Tony Hawk is an iconic brand in both the video gaming and skateboarding worlds. Proving Grounds is the franchise's ninth installment, and direct sequel to Project 8. This year's version sees the Nail-The-Trick feature, introduced in P8, expanded to include Nail-The-Grab, and Nail-The-Manual that increase the flexibility in developing new kinds of tricks. The other new addition is the job system that lets you decide from three different types of skater, each with their own abilities and bonuses. 2007 is the first year that the Tony Hawk franchise has a serious competitor in the skateboarding genre with EA's release of Skate.
Proving Grounds continues the traditional career path found in other Tony Hawk titles with a few twists. You start the beginning of the game a lowly amateur skateboarder, accomplish various tasks and challenges and work your way up the ranks of skateboarding world. The twist comes into play by having three major career paths that you can work towards. Alongside the usual stat upgrades you receive for successfully completing challenges, the career path unlocks new abilities and story lines for you to progress towards. Each role doesn't just change the abilities you unlock, but also the appearance of your skater to reflect the appropriate lifestyle.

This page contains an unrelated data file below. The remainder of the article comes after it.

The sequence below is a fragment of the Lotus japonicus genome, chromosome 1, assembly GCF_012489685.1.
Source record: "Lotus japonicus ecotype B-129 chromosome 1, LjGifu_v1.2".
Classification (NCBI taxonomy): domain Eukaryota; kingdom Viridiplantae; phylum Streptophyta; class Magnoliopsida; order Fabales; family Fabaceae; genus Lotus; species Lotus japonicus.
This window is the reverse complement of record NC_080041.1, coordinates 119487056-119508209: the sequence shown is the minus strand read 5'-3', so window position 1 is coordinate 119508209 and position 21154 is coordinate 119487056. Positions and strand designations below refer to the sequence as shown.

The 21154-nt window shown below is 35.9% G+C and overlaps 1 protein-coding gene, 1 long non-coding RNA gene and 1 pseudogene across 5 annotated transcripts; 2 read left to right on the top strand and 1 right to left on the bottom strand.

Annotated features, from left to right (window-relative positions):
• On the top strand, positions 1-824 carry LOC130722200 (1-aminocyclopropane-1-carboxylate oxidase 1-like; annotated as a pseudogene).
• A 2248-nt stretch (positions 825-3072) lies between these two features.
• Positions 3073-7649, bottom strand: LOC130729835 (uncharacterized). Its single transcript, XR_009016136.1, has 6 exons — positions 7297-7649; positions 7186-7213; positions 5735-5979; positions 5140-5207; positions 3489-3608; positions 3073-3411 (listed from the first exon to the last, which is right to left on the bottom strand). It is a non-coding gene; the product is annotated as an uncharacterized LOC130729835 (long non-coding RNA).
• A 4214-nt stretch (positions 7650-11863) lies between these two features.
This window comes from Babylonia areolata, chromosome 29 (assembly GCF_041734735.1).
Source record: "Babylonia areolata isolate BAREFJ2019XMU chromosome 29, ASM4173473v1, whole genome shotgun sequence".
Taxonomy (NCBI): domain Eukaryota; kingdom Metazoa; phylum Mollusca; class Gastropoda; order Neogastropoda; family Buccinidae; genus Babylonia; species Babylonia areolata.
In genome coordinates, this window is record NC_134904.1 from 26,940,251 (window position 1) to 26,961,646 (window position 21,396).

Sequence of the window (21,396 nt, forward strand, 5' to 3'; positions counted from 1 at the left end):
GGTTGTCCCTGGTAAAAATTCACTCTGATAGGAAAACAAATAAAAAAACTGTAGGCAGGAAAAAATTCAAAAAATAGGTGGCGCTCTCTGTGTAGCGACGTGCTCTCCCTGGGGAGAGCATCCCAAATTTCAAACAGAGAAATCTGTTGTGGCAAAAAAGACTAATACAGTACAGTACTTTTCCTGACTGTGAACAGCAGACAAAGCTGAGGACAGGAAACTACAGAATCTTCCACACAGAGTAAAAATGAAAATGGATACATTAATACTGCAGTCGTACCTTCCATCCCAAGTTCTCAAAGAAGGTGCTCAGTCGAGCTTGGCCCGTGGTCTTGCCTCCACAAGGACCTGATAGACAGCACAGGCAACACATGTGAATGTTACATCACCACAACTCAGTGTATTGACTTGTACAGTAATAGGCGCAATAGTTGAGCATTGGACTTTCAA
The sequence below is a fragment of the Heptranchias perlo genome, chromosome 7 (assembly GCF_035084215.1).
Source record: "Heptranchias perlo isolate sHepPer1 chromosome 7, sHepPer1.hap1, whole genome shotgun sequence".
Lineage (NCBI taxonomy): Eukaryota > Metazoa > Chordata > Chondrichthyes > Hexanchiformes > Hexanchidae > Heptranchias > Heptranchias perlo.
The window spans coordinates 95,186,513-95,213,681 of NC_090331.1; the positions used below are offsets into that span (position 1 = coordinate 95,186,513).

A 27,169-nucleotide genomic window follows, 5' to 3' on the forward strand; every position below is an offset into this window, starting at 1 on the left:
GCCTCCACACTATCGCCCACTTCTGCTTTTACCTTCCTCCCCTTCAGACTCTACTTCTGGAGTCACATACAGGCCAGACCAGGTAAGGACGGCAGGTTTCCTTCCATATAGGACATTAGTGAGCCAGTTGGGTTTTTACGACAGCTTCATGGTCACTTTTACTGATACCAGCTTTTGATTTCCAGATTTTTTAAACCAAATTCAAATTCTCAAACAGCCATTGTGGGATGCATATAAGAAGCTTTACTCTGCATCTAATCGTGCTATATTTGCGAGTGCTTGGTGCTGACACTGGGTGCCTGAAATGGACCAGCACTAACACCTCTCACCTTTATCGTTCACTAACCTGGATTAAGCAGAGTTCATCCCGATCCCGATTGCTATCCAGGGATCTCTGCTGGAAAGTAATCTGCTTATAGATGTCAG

- Hardcore - revolves around the kind of skater that does it for himself, and rides "underground" areas shooting videos. Going down this route unlocks the body check ability letting you hit bystanders without falling down yourself.
- Rigger - the skater that sets up new places to skate and builds their own ramps and grind spots. Climbing, park building, and park modding are the abilities unlocked through this path
- Career - takes part in competitions, tries to get on magazine covers, and lives the life of a professional skateboarder. Nail-the-Grab, and Nail-the-Manual are both unlocked in the career path.
Each path is not mutually exclusive to the other, meaning that you can go down multiple paths at the same time unlocking multiple abilities. No matter which route you decide on the story will take you from Philadelphia, to Baltimore, to Washington DC. The cities are inspired by their real world counterparts and contain various well known landmarks to help identify them, and provide more places to skate.
Alongside the main skateboarding areas, each player has a "lounge" which is an area that they can customize themselves. New pieces for customization include skate park items such as rails and ramps, or "pimp" items like plasma tvs. You can invite your online friends to your lounge to see the items you've unlocked, and skate the park that you've created.
New to the series is a full non-linear video editor that is built into the game. You can create a video up to two minutes in length from a combination of up to 20 different clips. Being non-linear you can layer on top a variety of effects and filters to customize the look of the video. The camera angles are completely user driven, and you can even record the path of the camera to simulate various effects like a chopper filming above, or a camera-man following your skater.
Unlike Skate, the replays are limited for playback inside of the game itself. You can share replays online with other people, but they must watch them inside of the game.